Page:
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Saint Isidore
and infallibility

April 2001

disponibile anche in italiano

  Giancarlo Livraghi
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It has been reported that the Catholic Church may be considering the appointment of a patron saint of the internet; and that he could be Saint Isidore of Seville. An interesting choice. According to the Catholic Encyclopedia «he was the first Christian writer to essay the task of compiling a summa of universal knowledge». His work «epitomized all learning, ancient as well as modern» and «imparted a new impetus to encyclopedic writing, which bore abundant fruit in the subsequent centuries.» Quite fit for a protector and inspirer of the internet.

There are some interesting coincidences. Campaigns against the internet, in which it’s described as sinful and diabolical, are often followed by Church statements to the contrary. Though we have yet so see any of the Catholics who actively took part in those campaigns admit their mistakes and recite an appropriate mea culpa.

That’s a widespread habit – regardless of religion or philosophical inclination. Nobody is ever wrong, nobody admits mistakes. Infallibility is not only the privilege of prophets following divine inspiration. It’s also shared by business pundits, stock analysts, economists and journalists, who seem to have lost the ability to admit mistakes – or learn from them.

Mistakes are useful if they are used as a learning tool. But that is rarely done. That very big (and rather stupid) mistakes were made is pretty obvious. But now everyone is blaming everyone else. The media blame the analysts, the analysts blame the media, both blame “the public”; they say «that was what people wanted to hear». In other words... are people stupid? Or was the public poorly informed by those who were supposed to provide advice and guidance?

We’ve been flooded with statistics and projections that were totally meaningless but preached as gospel. Nobody has a decent explanation of how those figures were put together and why they were so far removed from reality. More importantly – nobody seems to have a clue about how to avoid such blunders from now on.

Millions (billions) were spent on business plans that didn’t deserve a penny. In the United States there were bankruptcies – and some CEOs resigned. In my country some business units are being closed with as little noise as possible (and no explanation.) Jobs are being cut but nobody admits to be downsizing. Expenses are being cut across the board (sacrificing potentially good ventures while some hopeless ones are still receiving more support than they deserve.) But the incompetent managers are hanging on to their jobs (and their large salaries.) Nobody admits mistakes. If things went wrong the blame is on the “market” that didn’t understand, on competitors warping the environment, or on a “technology gap” for which nobody has a clear definition or diagnosis. Or on the government – that did unwisely support some large and poorly conceived ventures, but did not run to the rescue of all the failures.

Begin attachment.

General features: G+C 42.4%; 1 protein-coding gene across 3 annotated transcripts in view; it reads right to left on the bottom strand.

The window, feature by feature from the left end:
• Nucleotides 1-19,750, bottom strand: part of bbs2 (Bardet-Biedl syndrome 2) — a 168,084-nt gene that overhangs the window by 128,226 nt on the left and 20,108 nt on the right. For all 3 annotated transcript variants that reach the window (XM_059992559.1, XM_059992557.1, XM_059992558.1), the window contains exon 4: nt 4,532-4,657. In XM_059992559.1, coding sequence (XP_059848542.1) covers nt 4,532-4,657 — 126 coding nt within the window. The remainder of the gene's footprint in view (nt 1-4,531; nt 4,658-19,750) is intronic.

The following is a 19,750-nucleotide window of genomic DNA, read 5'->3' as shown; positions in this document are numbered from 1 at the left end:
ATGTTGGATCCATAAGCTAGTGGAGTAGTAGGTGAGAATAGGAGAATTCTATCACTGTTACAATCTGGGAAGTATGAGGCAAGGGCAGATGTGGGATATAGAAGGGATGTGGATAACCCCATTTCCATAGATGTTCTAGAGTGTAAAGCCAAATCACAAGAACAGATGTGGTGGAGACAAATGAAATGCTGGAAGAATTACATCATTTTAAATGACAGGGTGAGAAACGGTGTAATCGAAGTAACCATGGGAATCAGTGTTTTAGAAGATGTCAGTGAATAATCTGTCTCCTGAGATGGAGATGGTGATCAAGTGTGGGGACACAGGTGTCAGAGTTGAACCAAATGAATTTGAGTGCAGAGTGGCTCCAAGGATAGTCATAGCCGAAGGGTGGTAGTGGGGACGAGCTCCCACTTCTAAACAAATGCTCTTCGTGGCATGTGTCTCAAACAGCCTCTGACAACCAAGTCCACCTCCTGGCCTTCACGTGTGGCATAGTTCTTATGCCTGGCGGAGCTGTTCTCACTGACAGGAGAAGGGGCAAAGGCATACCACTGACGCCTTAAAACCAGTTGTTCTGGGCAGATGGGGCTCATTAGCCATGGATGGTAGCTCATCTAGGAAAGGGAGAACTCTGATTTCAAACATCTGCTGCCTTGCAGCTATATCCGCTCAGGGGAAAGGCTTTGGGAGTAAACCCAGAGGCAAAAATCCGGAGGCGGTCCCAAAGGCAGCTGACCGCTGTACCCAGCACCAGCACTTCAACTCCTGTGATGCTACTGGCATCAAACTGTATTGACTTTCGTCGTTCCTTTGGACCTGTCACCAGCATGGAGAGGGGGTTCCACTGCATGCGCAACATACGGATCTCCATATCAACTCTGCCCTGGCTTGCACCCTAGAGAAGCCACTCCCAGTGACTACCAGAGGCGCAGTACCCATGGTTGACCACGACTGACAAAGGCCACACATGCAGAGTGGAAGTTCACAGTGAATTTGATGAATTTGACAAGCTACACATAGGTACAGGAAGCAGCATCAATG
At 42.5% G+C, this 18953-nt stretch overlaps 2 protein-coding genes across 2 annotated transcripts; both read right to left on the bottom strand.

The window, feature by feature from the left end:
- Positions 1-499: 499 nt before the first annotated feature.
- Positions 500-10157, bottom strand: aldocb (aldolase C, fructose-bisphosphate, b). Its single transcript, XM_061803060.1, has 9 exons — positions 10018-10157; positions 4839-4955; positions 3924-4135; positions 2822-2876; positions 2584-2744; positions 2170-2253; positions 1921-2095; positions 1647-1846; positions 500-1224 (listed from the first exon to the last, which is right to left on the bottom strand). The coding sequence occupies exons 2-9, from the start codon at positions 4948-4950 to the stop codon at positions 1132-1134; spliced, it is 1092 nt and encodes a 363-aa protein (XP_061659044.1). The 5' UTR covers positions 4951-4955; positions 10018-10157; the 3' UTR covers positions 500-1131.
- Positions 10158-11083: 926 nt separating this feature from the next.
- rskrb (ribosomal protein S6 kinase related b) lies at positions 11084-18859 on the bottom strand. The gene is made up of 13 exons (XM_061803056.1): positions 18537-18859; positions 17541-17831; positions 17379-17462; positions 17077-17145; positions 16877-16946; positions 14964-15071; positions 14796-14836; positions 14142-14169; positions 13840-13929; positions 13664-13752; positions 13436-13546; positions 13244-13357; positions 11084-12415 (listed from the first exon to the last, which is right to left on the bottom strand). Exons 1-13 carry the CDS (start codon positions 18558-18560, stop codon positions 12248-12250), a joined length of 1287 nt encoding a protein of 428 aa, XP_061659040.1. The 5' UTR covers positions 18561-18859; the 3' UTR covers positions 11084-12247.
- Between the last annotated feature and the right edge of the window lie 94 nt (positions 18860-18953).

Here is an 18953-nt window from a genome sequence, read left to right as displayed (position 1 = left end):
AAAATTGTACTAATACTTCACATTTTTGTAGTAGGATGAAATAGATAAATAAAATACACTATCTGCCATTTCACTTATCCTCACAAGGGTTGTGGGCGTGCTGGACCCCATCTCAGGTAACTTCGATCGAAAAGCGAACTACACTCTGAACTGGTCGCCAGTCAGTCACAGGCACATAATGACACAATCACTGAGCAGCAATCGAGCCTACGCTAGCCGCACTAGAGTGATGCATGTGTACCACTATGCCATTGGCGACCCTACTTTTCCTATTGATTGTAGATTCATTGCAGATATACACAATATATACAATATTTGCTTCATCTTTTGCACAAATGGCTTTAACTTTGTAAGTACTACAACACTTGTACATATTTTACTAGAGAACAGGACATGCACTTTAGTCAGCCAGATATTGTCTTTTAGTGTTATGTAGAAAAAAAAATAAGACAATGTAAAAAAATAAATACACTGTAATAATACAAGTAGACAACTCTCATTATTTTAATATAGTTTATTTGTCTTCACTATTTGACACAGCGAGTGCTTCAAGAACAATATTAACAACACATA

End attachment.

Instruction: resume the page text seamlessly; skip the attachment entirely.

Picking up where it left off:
Many of my friends and readers are quite outspoken and ironic. I can hear them ask: «when did you make mistakes?» Several times, my dear friends. Such as when I bought software that I didn’t need – or when I became so skeptical that I didn’t install some that may be useful. Or when, over a year ago, after so many public admissions of how poorly the business and political establishment had understood new technologies and new communication systems, I expected to see a change in attitudes and a shift to more common sense – that so far hasn’t happened.

Errare humanum. More importantly, making mistakes is useful. One of the qualities of the internet is that it’s a very good testing ground – to try, experiment, and learn from mistakes. But to do that we must know how to listen and learn. Two qualities that are missing in the hasty and arrogant leaders of most businesses today – especially, but not only, in the so-called “new economy”. They think they can teach, preach and manage without learning. When the consequences of their mistakes become too obvious to be ignored... they put the blame on someone or something else. Or they just sit there waiting for some saint patron to bail them out.

Is the game over? Not yet. More high-rise buildings with poor foundations will have to crumble before a simple truth prevails. Many mistakes were made and more will happen. That’s unavoidable. But if we want to see more reliable developments we need a culture in which errors are admitted – and corrected before it’s too late. The most dangerous people are those who think they are infallible.

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